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Building a more secure, and sustainable, open source ecosystem

In April 2024, the discovery of an intentionally-placed backdoor in the open source XZ Utils data compression caused concern. Sentry's Chad Whitacre says a more thoughtful approach is needed to balance the individual freedom and creativity of open source, with more rigorous security practice.

Once again, a critical security vulnerability has shone a light on the reality of open source today. Unpaid hobbyists maintaining so-called 'Nebraska projects', named for the now ubiquitous XKCD comic, 'Dependency' (see below), bear the weight of the modern world on their shoulders.

All software has bugs, including critical security vulnerabilities. Proprietary vendors are famous for Patch Tuesday. Some look for evidence that paying maintainers increases security, but let’s be honest: Open source hobbyists already do a darn good job of producing high-quality software. Yes, through efforts such as OpenSSF, we should proactively identify, prioritise, audit and fix vulnerabilities in critical components. Incidents such as the one affecting XZ Utils should rouse us to do so.

Incidents like XZ should also rouse us to stop burning out maintainers. XZ maintainer Lasse Collin’s burnout was a decisive factor in the success of the XZ social engineering attack. It made him more vulnerable to pressure to accept the 'Jia Tan' persona as a co-maintainer. XZ is another high-profile symptom of the underlying open source sustainability crisis.

Dependency. XKCD No. 2,347

Open source sustainability, as I define it, is “when any smart, motivated person can produce widely adopted open source software and get paid fairly without jumping through hoops.” Jumping through hoops takes many forms: starting a consulting company, working on proprietary software, producing educational content. All of these can subsidise an individual‘s open source work, which is great, but they do not directly sustain it. When push comes to shove, open source loses out, because the incentives are misaligned.

Until we face up to the economics of open source and fix the incentives, we will continue burning out maintainers. Open source is like a restaurant. Most companies dine and dash. Tax-based approaches such as Sovereign Tech Fund can be a part of the answer. Revenue sharing models, such as the one HeroDevs and OpenJS recently announced, are another promising approach. Ultimately, we need companies broadly across the economy to step up and pay the maintainers. FOSS Funders is a start, but there is much more work to be done.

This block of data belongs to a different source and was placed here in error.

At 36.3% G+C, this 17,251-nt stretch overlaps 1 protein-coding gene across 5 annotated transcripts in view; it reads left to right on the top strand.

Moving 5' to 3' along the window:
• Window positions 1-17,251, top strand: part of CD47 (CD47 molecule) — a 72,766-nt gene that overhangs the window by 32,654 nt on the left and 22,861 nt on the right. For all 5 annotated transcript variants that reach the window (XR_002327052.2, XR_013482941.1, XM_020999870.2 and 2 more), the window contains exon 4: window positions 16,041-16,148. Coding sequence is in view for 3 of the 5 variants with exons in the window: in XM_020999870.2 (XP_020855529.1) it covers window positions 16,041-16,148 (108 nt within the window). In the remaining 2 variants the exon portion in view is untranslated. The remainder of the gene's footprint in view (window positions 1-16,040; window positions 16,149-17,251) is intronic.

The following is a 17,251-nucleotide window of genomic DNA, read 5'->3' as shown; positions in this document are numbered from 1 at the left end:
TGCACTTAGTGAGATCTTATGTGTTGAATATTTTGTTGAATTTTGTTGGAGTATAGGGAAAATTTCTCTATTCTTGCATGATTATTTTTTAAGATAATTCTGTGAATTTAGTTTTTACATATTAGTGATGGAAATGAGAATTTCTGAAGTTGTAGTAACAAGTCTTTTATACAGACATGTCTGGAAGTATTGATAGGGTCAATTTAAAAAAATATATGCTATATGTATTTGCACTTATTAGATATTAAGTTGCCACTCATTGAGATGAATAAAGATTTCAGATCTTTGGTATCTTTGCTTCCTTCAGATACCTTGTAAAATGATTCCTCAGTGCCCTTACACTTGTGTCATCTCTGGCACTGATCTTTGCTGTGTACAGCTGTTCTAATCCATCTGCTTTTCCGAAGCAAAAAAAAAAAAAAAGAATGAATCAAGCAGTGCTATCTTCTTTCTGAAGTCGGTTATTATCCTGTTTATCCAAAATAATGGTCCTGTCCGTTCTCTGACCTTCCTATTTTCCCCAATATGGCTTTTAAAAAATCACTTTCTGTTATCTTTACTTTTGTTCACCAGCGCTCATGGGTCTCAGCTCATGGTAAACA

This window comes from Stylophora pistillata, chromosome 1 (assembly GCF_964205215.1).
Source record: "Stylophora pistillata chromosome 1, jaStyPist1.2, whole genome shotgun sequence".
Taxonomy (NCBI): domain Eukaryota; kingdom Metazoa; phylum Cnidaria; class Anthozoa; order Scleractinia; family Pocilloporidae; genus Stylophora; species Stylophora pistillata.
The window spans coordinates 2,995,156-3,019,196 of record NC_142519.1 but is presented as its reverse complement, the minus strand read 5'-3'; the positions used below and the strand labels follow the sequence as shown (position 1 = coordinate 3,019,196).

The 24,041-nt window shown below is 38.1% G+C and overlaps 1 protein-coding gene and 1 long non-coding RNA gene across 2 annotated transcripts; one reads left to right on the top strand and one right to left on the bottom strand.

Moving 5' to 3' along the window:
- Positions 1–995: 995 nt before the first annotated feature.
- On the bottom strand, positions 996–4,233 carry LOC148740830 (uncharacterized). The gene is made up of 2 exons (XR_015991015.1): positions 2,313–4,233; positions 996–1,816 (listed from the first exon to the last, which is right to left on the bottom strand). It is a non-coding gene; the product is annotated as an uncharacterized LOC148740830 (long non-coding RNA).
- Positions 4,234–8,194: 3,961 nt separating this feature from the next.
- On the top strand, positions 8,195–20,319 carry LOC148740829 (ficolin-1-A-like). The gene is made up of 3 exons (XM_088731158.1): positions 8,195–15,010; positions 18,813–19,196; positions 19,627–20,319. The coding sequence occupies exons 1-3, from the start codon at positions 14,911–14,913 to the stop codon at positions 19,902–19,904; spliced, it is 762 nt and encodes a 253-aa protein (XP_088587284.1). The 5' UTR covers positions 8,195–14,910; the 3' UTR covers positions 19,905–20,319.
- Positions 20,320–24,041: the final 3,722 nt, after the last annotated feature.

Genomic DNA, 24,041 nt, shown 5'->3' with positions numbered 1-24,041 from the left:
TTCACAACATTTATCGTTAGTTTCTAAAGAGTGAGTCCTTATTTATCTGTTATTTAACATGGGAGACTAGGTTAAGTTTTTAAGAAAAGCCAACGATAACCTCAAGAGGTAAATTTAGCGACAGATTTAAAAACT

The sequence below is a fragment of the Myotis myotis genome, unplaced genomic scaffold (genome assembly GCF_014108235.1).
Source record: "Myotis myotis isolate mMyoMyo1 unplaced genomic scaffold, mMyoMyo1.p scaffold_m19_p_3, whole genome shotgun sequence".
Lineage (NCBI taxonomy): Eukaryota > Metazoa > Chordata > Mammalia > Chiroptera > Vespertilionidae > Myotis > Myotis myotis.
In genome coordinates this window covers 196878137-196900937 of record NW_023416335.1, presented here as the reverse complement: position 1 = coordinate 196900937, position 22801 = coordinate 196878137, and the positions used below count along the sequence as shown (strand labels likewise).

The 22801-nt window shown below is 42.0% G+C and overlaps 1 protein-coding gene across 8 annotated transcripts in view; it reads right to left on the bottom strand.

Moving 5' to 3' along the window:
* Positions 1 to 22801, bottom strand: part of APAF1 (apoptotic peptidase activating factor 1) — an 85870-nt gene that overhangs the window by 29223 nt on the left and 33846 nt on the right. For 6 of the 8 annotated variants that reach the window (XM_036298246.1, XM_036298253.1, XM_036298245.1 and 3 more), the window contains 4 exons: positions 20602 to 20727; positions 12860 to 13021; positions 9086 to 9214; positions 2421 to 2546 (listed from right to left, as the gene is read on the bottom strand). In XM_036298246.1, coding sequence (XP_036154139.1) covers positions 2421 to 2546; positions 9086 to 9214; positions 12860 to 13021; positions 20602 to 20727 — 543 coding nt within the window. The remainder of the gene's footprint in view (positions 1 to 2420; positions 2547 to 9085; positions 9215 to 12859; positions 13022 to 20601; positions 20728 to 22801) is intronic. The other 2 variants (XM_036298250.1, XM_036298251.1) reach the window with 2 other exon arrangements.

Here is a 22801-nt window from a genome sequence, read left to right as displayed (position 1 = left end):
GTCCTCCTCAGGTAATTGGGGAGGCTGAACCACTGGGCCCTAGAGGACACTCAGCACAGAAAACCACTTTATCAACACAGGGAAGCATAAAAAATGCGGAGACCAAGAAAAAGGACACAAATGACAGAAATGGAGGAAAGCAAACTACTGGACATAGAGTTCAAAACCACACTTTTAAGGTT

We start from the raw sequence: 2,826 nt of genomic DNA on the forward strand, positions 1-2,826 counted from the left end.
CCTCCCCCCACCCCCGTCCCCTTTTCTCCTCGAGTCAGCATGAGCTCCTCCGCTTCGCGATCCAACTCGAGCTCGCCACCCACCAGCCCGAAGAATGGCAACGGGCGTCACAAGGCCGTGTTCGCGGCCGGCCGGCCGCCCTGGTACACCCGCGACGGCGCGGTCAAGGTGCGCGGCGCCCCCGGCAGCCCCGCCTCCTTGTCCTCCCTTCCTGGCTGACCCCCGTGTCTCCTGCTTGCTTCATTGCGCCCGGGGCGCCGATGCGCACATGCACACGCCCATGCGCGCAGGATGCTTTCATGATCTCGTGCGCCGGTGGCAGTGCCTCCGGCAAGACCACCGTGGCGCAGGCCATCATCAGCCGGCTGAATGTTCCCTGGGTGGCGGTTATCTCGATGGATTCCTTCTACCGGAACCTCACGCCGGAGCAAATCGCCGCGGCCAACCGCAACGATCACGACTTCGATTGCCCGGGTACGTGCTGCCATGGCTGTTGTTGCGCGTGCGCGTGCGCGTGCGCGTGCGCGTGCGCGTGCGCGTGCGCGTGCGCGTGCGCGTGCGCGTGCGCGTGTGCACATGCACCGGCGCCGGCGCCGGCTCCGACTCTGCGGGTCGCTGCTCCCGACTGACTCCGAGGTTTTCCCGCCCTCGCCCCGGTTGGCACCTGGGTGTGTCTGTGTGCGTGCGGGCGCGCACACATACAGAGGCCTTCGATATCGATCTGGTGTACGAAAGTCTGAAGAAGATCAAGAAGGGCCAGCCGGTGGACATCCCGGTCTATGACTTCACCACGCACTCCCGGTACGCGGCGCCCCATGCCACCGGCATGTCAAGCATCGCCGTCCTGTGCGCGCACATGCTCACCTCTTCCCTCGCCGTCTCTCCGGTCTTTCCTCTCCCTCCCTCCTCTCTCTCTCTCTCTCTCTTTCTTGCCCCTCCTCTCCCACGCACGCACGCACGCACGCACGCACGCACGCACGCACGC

Opening the corporate floodgates is one challenge, perhaps the hardest. Right behind it is another: where should the money go? How can we most efficiently allocate funding to maintainers in a way that ensures a thriving, productive ecosystem? Direct-to-maintainer platforms such as GitHub Sponsors and are one method, but this may put too much burden on companies to engage with the long tail of their dependencies. I’m increasingly coming to see open source foundations as having a major opportunity here. In fact, new European legislation is formalising their role as open source software stewards.

We need to provide individual developers like Lassie Collin with a clear pathway to follow when they find success with an open source project. Perhaps foundations in the future will incentivise innovation by “acquiring” popular projects, paying the original author to take over maintenance. Then, once within a foundation, take-what-you-want models can provide economic incentives compatible with the intrinsic motivation at the heart of open source. Tools such as Open Collective Expenses and Liberapay Teams already exist to help with this.

Security incidents like XZ will always be with us. We should work to lessen them. We should also work to provide appropriate economic rewards to those who, year after year, are shipping excellent open source software. With a thoughtful approach, we can balance the individual freedom and creativity at the heart of open source with the rigour and security the modern world requires.

Chad Whitacre is head of open source at Sentry, a specialist in application performance monitoring and error tracking. A career-long software engineer, he has also spent time working at cyber security firm Proofpoint, among others.

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